Finally, the Court determined that the Board did not improperly shift the burden of proof by requiring the patent owner, Anacor, to disprove obviousness. There was no evidence in the Board’s final written decision to suggest that it shifted the burden to Anacor. Rather, the Board explicitly stated that it was the petitioner’s burden to show unpatentability by a preponderance of evidence.

Take Away

It is permissible for a petitioner in an inter partes review proceeding to introduce new evidence, not in the initial petition, if the new evidence is in response to evidence introduced by the patent owner or documents the knowledge that skilled artisans would bring to bear in reading the prior art identified as grounds for obviousness. The opposing party must be given adequate notice of the new evidence and an opportunity to respond.  Although structural similarity between chemical compounds is a strong indicator of a motivation to combine and reasonable expectation of success, other arguments may support obviousness, case by case, such as functionally similar properties.

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The Author

Robert Schaffer

Robert Schaffer is an intellectual property partner at Troutman Sanders. Bob applies more than 30 years of experience to IP counseling and litigation. His work includes patent procurement, strategic planning and transactional advice, due diligence investigations, district court patent cases, and Federal Circuit appeals. He regularly handles complex and high-profile domestic and international patent portfolios, intellectual property agreements and licensing, IP evaluations for collaborations, mergers, and acquisitions. In disputed court cases Bob’s work includes representing and counseling client in ANDA litigations, complex patent infringement cases and appeals, and multidistrict and international cases. In disputed Patent Office matters his work includes representing and counseling clients in interferences, reexaminations, reissues, post-grant proceedings, and in European Oppositions. For more information and to contact Bob please visit his profile page at the Troutman Sanders website.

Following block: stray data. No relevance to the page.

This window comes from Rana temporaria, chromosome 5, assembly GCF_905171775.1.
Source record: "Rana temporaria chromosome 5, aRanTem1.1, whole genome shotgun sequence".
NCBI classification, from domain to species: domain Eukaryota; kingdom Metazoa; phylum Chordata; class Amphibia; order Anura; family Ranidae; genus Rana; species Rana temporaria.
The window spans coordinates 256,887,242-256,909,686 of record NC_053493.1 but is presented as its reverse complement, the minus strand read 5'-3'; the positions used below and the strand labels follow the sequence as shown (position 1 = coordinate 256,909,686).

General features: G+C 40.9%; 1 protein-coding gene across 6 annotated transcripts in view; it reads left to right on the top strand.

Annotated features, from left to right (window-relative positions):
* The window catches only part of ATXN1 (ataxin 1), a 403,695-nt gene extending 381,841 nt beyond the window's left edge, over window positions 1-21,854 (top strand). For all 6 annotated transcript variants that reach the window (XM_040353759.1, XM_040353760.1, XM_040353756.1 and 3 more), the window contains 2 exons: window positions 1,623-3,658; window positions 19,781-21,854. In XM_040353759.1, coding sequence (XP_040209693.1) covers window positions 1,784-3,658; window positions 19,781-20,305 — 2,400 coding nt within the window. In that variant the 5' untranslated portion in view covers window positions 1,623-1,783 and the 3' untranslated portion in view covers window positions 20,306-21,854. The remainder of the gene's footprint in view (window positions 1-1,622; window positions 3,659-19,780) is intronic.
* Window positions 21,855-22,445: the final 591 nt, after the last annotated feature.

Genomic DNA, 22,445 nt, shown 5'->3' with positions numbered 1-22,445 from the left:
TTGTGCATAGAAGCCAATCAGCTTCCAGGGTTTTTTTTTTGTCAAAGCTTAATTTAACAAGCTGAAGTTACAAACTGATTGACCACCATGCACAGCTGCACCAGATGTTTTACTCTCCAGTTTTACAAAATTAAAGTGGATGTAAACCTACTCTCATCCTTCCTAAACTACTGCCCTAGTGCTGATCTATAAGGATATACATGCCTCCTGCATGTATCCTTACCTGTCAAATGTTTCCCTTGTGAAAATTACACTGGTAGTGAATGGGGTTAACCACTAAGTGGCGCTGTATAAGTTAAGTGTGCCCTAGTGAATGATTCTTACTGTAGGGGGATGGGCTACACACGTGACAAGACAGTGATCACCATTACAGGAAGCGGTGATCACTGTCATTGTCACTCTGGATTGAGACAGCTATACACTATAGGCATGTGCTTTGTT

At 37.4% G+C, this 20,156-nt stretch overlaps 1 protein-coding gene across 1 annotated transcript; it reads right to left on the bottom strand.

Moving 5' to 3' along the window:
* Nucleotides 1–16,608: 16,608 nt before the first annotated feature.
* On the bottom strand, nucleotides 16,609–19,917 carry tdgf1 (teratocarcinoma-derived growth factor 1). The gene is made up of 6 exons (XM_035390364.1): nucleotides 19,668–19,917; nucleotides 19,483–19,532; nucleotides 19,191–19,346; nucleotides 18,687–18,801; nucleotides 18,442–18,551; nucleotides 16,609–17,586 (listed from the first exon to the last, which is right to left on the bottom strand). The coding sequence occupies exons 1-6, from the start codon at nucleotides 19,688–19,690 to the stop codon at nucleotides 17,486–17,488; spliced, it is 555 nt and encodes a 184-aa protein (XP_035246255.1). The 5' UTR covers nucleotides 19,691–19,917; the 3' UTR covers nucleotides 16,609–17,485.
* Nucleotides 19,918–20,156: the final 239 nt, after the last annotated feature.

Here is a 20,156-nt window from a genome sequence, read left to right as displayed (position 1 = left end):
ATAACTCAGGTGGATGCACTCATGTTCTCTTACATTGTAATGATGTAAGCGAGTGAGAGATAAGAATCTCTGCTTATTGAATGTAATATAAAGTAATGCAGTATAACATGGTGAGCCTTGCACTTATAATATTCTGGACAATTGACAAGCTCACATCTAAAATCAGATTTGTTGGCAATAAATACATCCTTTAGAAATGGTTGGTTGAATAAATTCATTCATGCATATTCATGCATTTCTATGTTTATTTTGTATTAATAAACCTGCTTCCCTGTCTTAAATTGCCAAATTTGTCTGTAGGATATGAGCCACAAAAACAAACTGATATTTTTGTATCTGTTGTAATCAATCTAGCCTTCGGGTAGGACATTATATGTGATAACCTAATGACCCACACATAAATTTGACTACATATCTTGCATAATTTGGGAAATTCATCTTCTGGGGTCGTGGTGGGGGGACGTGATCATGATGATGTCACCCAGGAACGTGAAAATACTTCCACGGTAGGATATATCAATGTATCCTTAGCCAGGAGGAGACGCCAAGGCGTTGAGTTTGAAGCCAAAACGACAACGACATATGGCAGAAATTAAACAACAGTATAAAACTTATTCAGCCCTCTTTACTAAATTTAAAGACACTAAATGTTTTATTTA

Robert Schaffer

Joseph Robinson has over 20 years of experience in all aspects of intellectual property law. He focuses his practice in the pharmaceutical, life sciences, biotechnology, and medical device fields. His practice encompasses litigation, including Hatch-Waxman litigation; licensing; counseling; due diligence; and patent and trademark prosecution. He has served as litigation counsel in a variety of patent and trademark disputes in many different jurisdictions, and has also served as appellate counsel before the Court of Appeals for the Federal Circuit. Joe also focuses on complex inter partes matters before the U.S Patent and Trademark Office, inventorship disputes, reexaminations and reissues. His experience includes numerous interferences, a particular advantage in new U.S. Patent and Trademark Office post-grant proceedings. He also counsels on patent–related U.S. Food and Drug Administration issues, including citizen petitions, Orange Book listing, and trademark issues. For more information and to contact Joe please visit his profile page at the Troutman Sanders website.